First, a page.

Traffic Operations Programs
Jeffrey Weatherford, P.E., PTOE, Deputy Director
Administered by the ITS Operations & Miscellaneous Section at TranStar and overseen by Supervising Engineer Mike Wahl, CMAQ is a federally funded program stemming from the 1991 federal transportation bill. CMAQ's most recent enactment provides over $8.6 billion from 2005-2009 to state and local governments for investment in projects that reduce vehicle use or improve traffic flow, thereby mitigating transportation related emissions. TOD will program approximately $15 million in CMAQ funding for multiple projects that improve existing traffic signal operations or establish communications between traffic signals along major corridors throughout the city.
The Neighborhood Traffic Management Program is overseen by Senior Staff Analyst Gary Drabek at 611 Walker. NTMP address traffic related problems in residential neighborhoods, including excessive vehicular speed and cut-through traffic. The Neighborhood Traffic Management Program implements "traffic calming" measures, such as speed cushions, traffic circles, median islands, curb extensions, diversion techniques, etc. aimed at enhancing safety for pedestrians and cyclists. Applications for NTMP intervention may be made by one or more residents/ property owners and are reviewed by the Department to determine eligibility. Final plans require City Council approval. There's a long list of NTMP applications; we will contact you as soon as we are able to begin working on your application.
- NTMP Speed Control Application
- NTMP Speed Control Brochure
- NTMP Speed Control Petition
- NTMP Volume Control Application
- NTMP Volume Control Brochure
- NTMP Volume Control Petition
- NTMP Feedback Form
For neighborhoods that wish to replace removable traffic islands installed by the NTMP with permanent concrete islands, the City offers the Neighborhood Matching Grant Program (NMGP-Traffic). The program is administered by NTMP staff and pays for half of the cost to construct the concrete islands. Interested neighborhoods can fill out and submit the application below.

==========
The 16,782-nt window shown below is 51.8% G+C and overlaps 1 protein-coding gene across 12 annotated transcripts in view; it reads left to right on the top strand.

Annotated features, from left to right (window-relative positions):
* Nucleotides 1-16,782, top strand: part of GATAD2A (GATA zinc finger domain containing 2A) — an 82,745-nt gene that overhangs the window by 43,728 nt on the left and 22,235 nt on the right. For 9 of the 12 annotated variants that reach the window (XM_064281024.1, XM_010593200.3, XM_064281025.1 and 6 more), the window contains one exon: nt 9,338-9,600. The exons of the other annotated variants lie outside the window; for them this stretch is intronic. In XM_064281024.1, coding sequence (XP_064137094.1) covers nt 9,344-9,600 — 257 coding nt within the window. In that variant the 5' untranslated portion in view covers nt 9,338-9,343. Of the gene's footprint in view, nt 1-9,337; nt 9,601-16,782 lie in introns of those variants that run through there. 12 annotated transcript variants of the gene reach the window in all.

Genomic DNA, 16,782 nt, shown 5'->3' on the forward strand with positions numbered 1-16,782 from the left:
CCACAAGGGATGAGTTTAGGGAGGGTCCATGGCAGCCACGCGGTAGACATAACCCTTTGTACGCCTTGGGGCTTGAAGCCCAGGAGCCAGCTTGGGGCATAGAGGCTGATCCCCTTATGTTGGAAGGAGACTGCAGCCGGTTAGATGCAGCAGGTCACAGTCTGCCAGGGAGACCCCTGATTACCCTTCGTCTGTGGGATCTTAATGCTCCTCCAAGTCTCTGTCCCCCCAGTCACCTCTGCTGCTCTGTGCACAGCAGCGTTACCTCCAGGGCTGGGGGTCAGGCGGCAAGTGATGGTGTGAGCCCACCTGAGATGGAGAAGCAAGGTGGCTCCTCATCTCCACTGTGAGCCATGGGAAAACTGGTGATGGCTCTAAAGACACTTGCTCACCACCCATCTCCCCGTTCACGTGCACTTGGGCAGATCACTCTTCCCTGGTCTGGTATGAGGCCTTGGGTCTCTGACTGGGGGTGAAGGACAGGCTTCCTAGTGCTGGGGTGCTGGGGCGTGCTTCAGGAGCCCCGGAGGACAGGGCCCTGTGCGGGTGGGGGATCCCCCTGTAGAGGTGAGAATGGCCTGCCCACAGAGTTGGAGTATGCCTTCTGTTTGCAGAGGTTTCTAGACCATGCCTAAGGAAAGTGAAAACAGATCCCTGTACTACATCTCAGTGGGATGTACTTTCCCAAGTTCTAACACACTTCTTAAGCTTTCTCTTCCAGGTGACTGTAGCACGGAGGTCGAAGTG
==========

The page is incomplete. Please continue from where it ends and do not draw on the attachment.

Administered and overseen by Senior Project Manager Katherine Parker, Quiet Zones are designated by the Federal Railroad Administration (FRA). Cities apply for this status after technical review by the operating railroads, the State, and any other affected stakeholders. The program is aimed at mitigating train horn noise in Houston neighborhoods. The program creates guidelines with which to review and consider the implementation of railroad quiet zones. Quiet Zones seeks to enhance/upgrade railroad crossing safety, allowing neighborhood residents to live without the disruption of passing train horns, thus improving the quality of life for those communities adjacent to railroad corridors. So far, there are 9 established Quiet Zones within the City of Houston. At this time there are no available funds for Quiet Zone projects; applicants will be notified of any future call for projects.
Administered and overseen by Senior Project Manager Katherine Parker, the upcoming Railroad Safety Program will address the maintenance of signage and pavement markings at more than 740 railroad crossings within the City of Houston. Employees will perform field investigations to determine if maintenance at a particular crossing is necessary. Any issues related to the actual crossing will be reported to the responsible railroad company. The City will recommend a list of crossings annually to the Texas Department of Transportation's Federal Signal Program for improvements.
Administered overseen by Senior Project Manager Katherine Parker, the School Coordination Program manages traffic related issues near school campuses. The Area Programs Section coordinates the maintenance of school zone beacons, signage, and timing. Additionally, they address parking issues and traffic flow during take-up and dismissal times. Council approval is required when adding or removing school zones. To date, Traffic Operations services more than 660 schools in 12 different school districts.
- Additional Information & Installation/Removal Requests
- School Speed Zones Ordinance & List
- School Zone Council Action
Administered and overseen by Senior Project Manager Patrick Nguyen, the City's Street Lighting Program personnel investigate, review plans, and approve requests for new street lights on public streets within Houston's municipal jurisdiction. TOD shares street lighting responsibilities with CenterPoint Energy. CenterPoint installs and maintains the wood & metal pole lights, while the City pays operating and maintenance expenses.
Click Here:to report Street Light Outages
TSPIP is an effort by the City of Houston to minimize travel times and auto emissions through accurate signal timinig and effective signal equipment preformance. Under TSPIP, signalized intersections along specific corridors are reprogrammed in accordance with current traffic patterns resulting in fewer stops and more efficient mobility.